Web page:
April 2014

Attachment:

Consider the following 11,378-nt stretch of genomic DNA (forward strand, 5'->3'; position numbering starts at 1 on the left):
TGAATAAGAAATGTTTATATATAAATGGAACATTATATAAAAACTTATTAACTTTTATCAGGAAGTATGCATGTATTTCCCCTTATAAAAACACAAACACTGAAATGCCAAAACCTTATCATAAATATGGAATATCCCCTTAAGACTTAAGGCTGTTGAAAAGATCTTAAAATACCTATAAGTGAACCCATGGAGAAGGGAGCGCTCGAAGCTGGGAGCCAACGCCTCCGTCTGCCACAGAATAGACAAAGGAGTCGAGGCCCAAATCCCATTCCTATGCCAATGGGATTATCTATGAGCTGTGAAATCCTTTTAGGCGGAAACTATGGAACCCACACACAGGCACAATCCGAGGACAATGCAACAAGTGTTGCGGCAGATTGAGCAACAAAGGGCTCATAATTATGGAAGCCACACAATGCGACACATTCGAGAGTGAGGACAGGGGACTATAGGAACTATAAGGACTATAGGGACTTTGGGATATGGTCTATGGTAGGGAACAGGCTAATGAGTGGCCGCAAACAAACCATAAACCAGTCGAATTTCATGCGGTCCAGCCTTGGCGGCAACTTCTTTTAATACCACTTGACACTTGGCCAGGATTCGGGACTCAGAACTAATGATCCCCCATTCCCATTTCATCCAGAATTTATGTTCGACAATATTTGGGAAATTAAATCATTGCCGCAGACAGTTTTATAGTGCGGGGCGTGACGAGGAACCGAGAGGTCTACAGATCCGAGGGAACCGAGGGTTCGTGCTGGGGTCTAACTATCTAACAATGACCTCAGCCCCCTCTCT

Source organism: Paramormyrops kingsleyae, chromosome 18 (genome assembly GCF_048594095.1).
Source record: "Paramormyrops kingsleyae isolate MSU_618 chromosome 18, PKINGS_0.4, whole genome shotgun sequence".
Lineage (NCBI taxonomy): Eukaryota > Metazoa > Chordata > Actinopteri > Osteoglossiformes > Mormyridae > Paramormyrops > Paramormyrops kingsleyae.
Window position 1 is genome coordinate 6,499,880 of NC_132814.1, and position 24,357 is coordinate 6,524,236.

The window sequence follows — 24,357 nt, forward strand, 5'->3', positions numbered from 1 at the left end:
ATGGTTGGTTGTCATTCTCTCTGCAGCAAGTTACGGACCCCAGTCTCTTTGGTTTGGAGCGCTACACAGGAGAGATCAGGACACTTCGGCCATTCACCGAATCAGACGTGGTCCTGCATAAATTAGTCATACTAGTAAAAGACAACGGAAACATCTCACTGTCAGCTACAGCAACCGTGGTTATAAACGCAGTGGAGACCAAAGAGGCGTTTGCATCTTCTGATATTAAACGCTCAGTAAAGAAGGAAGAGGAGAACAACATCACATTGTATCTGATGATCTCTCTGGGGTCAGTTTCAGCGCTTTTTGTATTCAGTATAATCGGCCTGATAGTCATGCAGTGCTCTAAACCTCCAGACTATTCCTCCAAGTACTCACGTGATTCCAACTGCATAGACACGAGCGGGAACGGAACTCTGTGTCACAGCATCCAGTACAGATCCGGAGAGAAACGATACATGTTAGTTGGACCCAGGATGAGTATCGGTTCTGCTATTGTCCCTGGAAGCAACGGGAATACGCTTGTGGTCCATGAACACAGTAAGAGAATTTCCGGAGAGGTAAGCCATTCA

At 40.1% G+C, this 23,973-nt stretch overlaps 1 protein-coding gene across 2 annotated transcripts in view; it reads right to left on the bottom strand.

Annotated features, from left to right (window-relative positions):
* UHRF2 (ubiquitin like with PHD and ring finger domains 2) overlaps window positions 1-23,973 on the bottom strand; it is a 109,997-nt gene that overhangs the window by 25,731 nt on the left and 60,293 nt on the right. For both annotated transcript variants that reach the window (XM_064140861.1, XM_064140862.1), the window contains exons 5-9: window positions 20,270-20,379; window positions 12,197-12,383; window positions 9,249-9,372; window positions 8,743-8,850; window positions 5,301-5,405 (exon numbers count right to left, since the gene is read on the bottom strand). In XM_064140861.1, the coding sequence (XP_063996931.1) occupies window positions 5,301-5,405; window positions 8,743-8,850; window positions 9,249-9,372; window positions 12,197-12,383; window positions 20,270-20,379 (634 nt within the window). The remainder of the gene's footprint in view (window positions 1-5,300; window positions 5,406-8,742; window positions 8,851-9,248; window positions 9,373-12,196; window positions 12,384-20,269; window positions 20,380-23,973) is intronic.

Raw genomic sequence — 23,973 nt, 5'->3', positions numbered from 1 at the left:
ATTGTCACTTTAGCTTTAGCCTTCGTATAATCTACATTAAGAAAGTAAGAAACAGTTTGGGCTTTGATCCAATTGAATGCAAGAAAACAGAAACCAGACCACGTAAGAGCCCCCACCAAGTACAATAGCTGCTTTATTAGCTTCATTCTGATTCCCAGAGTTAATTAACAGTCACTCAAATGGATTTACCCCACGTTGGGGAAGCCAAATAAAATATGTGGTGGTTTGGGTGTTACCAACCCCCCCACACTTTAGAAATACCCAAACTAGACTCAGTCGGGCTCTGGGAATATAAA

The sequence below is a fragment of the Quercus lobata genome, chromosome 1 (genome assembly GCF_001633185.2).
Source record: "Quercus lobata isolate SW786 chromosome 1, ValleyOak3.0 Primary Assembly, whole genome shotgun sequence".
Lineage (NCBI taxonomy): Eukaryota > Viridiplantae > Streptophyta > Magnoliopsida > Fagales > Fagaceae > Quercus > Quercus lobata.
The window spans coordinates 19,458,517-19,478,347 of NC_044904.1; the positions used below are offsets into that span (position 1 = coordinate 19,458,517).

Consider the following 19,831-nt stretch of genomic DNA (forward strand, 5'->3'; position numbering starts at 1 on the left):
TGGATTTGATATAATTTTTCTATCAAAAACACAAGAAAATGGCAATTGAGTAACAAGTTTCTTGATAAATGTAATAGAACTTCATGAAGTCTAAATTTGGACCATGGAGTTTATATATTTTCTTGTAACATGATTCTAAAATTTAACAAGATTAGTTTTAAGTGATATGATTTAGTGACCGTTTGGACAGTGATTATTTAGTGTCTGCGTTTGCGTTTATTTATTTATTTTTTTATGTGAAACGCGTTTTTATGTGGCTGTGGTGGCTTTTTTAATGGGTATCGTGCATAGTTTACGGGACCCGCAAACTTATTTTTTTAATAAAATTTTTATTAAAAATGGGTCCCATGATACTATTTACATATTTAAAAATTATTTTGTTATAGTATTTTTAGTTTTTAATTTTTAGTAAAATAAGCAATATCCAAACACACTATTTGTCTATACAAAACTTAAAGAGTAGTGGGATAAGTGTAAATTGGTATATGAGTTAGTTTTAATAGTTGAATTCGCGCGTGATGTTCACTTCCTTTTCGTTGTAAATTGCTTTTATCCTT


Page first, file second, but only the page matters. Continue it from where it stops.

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April 2014 | Construction Equipment Distribution | www.cedmag.com | 19 Executive Spotlight Israel and Lebanon, she ran into another kind of bias: anti-Israeli. A Syrian soldier stopped her at a border crossing because her pass- port showed she had been to Israel. She had to board a return flight to Moscow. "I am not a spy," she recalls saying with some exasperation in her voice. "I am a business person. I am bringing business, the good stuff. They should open doors for me." Tumanyan helped Hoffman make inroads in Russia, though she ran into legal roadblocks that were charac- teristic of those early post-Soviet years. European equipment makers had an easier time of it because of their longer-term sales relationships with Moscow and its satellite states. Though legal hurdles are fewer now, she says, the presence of European machinery is greater and Russian contractors are reluctant to switch to U.S. brands. The other drag on Russian sales is corruption. "I hear it is very corrupt. I was never directly approached, and if I had been, I would have stopped them right in their tracks. I walk away from business conducted that way. It is important we sleep at night and know things have been done properly. I don't regret losing any contracts to that, because if you do one…" she says, not finishing the thought. "There is no glory in that type of business." A small Hoffman sale to a contrac- tor in the African state of Cameroon later led to a 165-machine, $45 million sale to the government. At one point, the sale got hung up on the fact that some of the equipment was dual-purpose – that is, a water truck or bulldozer could be used by both civilian and military operators. Congressional committee members eventually approved the deal. Tumanyan says such sales as the Cameroon transaction are especially gratifying. "People were lined up to get to work on a road or a bridge. The first machine was immediately driven off to some job, rather than being parked in some contractor's equipment yard. All the equipment was for the good of the people of Cameroon. There is a lot of satisfac- tion in that." She scurried around more in the early days than she does now – six weeks here and six weeks there when the Russian market was opening up, for example. In May 2009, she was constantly flying between four coun- tries: Russian, Kazakhstan, Egypt and Italy. Now that business relationships have matured in some 40 countries served by Hoffman, she flies abroad less and relies more on her computer. "Skype, Internet, cell phones have changed tremendously how we do international business. Yes, face to face can be important, but communication works over Skype," she says, though modern technology hasn't entirely obviated the gender thing. "I worked long distance with a man from Pakistan who operated out of the Czech Republic and one day he Skyped me. I said hello and he hesitated and then said, 'I want to talk to Musya.' I said, 'This is Musya.'" The man ended up buying a couple of machines from her. Culture Shock When Musya Tumanyan landed in New York City, she says she experienced culture shock, mostly in respect to the abundance of goods for sale on shelves and tables. The late 1970s was a time of hyperinflation in the U.S. and of international tensions leading up to the U.S. embassy take-over in Iran. "It was bad here, but the difference was so dramatic," she says. "When U.S. immigrants compare new and old countries, even in the most difficult period it is much better here. Always. "No matter what anyone says, we have opportunity here in America. To say what you believe, the ability to achieve. If I want to do something for myself, I can. In Russia, I couldn't do anything. I had to follow the rules." The collapse of the Soviet Union changed that somewhat, but not for long, she says. "Fifteen, 20 years ago, the average Russian had hope. Today in Russia, the middle class is wiped out." Tumanyan is not pleased with the direction of politics in this country. Speaking with characteristic frankness, she says she is "petrified that we are going in the direction of Russia. I left a system that was controlling. I learned the best way to control someone is to reward him. The Russian system does not work. Me being here in the United States is proof that it does not work. All this talk about control and distri- bution is a change from the United States of 30 years ago. Such a system does not work." She has no family left in Moldova, where civil unrest periodically stirs the country. The last of her relatives there packed up and moved to the U.S. years ago. But her business vision is still global; she teaches students at Monmouth University the importance of exports, and is a strong advocate of companies looking for deals across borders. "Exports mean balance for a company, additional earnings. They are a very important part of the economy." It might be a tribute to her femi- nine perspective that she insists on couching global business in terms of men and women, rather than dollars and cents – or their equivalent in a foreign currency. "Sometimes I talk to management," she said, "and I tell them, 'When you talk about exports, this is not an accounting job. It is a business of people and of building relationships with people.'" n (see sidebar on page 22) Giles lamberTson is a retired journalist and freelance writer whose interest in the construction industry goes back to his carpen- try days. He can be reached at geepeela@ yahoo.com. 16_Hoffman_Export_feature_KP.indd 19 3/27/14 4:24 PM

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